Recently I was in a conversation with a family who has been around Ashworth for about four years. I asked the wife/mom a question, “Your family came to Ashworth for the first time on an Easter Sunday. Why did you come back?” There was a pause and look of deep thought, and I said I would get back with her later.
A few days later, she came to me and told me she had an answer. She said she came back because of the two sisters who had sat in front of her. We identified these sisters as Leslie Roggio and Stephanie Finney. What made the difference for this family was the two women turning around and talking to her. She said they expressed a genuine interest in her and her family and made her feel welcomed.
Sometimes we try so hard to impress people. We dress up. We serve a particular food. We decorate a certain way. We perform a big gesture. In doing all these things, sometimes we can forget that it isn’t usually in the grandiose gestures that we get people’s attention. It is in the simple things.
A friendly smile. A warm greeting. An interest in who they are and their story. Helping them to know where to go by showing them and not just pointing the way. Sitting next to them instead of our usual spot so they don’t feel isolated and alone.
The amazing thing about these gestures is that they don’t cost a thing. Yes, we can spend money on popcorn and movies to create environments to meet our neighbors (and we will on May 17 when we show The Incredibles 2 on the church lawn with free popcorn and soda). We can create family-friendly environments where parents and children can work together doing craft projects, singing songs, and eating together (and we will for the final Create Place before the summer break on May 8).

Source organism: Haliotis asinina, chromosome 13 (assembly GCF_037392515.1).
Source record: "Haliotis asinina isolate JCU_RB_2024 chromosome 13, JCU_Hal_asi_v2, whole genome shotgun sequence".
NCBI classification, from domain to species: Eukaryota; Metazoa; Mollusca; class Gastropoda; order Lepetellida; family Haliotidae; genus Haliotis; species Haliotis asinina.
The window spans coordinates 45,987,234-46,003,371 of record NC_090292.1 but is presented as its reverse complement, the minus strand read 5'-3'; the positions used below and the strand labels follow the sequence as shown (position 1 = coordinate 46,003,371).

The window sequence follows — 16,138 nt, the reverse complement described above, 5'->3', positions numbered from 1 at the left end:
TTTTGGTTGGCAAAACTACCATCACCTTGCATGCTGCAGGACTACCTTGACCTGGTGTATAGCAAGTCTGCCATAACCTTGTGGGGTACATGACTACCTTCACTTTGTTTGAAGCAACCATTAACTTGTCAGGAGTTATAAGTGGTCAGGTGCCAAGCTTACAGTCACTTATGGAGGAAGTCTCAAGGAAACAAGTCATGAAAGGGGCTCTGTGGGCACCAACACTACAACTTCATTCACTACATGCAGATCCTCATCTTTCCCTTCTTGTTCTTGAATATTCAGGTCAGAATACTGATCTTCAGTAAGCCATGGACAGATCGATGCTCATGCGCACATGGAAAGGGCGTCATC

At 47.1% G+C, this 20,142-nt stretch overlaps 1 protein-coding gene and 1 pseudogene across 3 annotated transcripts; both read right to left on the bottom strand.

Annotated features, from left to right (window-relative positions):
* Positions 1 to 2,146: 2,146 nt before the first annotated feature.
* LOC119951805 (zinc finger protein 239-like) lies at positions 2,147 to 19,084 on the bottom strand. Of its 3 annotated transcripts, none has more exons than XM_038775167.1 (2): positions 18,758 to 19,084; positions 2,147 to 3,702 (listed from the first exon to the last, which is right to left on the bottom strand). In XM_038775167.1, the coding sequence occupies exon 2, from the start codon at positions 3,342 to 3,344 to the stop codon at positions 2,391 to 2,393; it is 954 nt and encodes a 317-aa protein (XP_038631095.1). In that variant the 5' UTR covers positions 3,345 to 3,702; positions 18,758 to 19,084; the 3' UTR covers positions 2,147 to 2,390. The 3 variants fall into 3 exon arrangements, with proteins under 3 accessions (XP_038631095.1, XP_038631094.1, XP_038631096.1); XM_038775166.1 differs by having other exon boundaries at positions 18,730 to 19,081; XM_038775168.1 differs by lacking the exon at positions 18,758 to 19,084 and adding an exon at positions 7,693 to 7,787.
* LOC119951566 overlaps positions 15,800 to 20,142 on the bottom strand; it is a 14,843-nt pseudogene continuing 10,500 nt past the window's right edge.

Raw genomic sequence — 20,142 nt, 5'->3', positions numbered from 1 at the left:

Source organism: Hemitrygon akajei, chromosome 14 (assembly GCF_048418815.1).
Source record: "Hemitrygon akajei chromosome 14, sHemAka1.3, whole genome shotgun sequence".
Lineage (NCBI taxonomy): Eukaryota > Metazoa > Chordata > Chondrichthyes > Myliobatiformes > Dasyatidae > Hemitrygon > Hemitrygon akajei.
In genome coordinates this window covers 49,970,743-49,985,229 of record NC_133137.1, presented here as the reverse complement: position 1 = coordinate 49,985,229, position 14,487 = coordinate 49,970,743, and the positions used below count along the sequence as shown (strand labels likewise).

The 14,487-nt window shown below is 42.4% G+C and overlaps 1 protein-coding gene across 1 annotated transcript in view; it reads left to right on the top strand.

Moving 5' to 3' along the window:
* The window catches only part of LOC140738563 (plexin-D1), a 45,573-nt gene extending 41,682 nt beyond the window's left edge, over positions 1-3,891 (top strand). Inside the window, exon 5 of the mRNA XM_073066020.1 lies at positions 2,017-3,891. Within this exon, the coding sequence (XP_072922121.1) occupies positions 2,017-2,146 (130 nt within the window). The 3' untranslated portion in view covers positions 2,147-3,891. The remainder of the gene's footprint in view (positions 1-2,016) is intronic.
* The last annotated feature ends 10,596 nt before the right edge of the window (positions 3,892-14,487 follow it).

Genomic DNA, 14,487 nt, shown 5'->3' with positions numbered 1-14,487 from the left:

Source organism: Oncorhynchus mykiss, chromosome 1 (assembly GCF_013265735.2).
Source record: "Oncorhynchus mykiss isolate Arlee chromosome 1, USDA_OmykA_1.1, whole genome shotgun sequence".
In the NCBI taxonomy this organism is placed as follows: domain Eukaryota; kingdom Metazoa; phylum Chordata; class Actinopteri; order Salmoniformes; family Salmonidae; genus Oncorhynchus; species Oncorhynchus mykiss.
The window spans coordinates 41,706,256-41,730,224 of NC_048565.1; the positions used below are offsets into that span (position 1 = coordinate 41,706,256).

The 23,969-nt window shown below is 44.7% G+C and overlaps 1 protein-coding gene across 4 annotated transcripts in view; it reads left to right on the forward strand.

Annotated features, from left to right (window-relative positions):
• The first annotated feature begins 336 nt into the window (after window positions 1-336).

But nothing can replace common courtesy, genuine interest, and concern, and a word aptly spoken. As we read in Proverbs 16:24, “Kind words are like honey-sweet to the soul and healthy for the body.” And in Proverbs 18:4, “A person’s words can be life-giving water; words of true wisdom are as refreshing as a bubbling brook.”
Easter Sunday we had the privilege of seeing 83 visitors in our worship services. Of these, 32 were here for the very first time. I hope we will always see our guests not as outsiders disrupting the status quo but as potential and future friends and family who can be and will be a vital part of our church community.
And who knows, maybe all it takes to encourage them to move from guests to family is a kind word and a genuine interest in who they are and what God is doing in their life. That’s what happened four years ago with the Brown family. Maybe this year God will use you to welcome someone else into the church family.